You will do your best to remember all of the instructions you are given, and it’s OK to write them down.  Remember, it’s expected that you will make mistakes… it’s not OK to repeat them.  I trust you to use whatever tools you need in order to make your plan, remember your instructions, and get the job done.  We try to make sure you have everything you need to do your job.  In the short term, I know you will do your best to improvise and do whatever you need to do to get the job done.  Long term, you will speak up and let us know when you need tools or supplies.  You are not expected to do without, and we need you to help be our eyes and ears.

You will, in time, experience problems or difficulties here.  That too is expected.  I know you realize that all problems are solvable, and you are the key to that.  How you see problems will either allow you to see a solution, or see them as a wall.  On this team, I expect you will find solutions.  If you can fix it yourself, do it!  If you cannot, I expect you to speak up about the problem and present your ideas for solutions.  Talking about a problem without suggesting a solution is just complaining, and that is not allowed on this team.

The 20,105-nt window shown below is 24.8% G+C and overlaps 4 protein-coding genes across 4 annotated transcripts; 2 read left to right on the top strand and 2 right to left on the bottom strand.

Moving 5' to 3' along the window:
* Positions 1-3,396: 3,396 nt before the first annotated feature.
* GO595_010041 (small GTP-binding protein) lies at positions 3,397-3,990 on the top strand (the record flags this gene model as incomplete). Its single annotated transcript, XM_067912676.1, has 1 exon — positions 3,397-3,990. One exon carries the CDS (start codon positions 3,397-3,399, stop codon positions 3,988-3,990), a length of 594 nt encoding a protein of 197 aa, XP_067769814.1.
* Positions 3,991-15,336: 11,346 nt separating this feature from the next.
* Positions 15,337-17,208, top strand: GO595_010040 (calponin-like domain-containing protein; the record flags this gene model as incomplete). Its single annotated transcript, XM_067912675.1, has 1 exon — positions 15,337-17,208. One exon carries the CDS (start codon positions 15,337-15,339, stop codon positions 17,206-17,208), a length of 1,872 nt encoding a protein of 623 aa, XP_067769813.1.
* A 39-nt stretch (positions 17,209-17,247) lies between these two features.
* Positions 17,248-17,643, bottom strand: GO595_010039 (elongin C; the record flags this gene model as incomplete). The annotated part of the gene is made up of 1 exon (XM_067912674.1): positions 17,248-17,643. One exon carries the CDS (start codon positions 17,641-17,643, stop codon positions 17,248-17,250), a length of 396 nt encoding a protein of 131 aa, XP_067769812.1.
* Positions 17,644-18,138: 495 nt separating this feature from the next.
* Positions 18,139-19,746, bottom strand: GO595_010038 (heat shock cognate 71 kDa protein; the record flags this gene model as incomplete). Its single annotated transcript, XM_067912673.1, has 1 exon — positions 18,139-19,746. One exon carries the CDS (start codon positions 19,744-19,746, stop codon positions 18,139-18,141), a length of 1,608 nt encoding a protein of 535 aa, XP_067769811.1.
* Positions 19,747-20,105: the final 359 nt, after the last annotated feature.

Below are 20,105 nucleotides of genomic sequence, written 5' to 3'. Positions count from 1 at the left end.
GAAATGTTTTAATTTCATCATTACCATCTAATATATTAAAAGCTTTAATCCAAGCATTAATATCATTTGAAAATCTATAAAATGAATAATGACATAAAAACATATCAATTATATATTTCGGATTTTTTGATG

What makes this a high performing team?  It’s people like you!  I only hire the best I can find, and I am very happy to have you on this team.  I am very confident that you are going to make me very proud, and I’m looking forward to introducing you to the rest of the team.  I know that you realize that you are responsible for your success on this team… that is will be your hard work, your intelligence, and you pushing yourself to achieve great things that will ultimately make you the success you will be here.  It won’t be easy, and I know you will stick with it and earn the respect of the rest of the team. 

My commitment to you?  Well… I will be brutally honest with you.   I will do my best to give you 5 or more compliments for every constructive piece of feedback.  And… I will give you a lot of feedback.  We will meet and talk about once a month.  I’m looking forward to helping you achieve your goals, and the only way to do that is if we keep in contact and build a strong relationship.  You will get a scheduled performance review every 6 months; however there will be no surprises.  In our conversations we will discuss the things you are doing well, along with the things you need to improve upon.  I will help you in every way I can, and I feel I am as responsible as you are for your success or failure.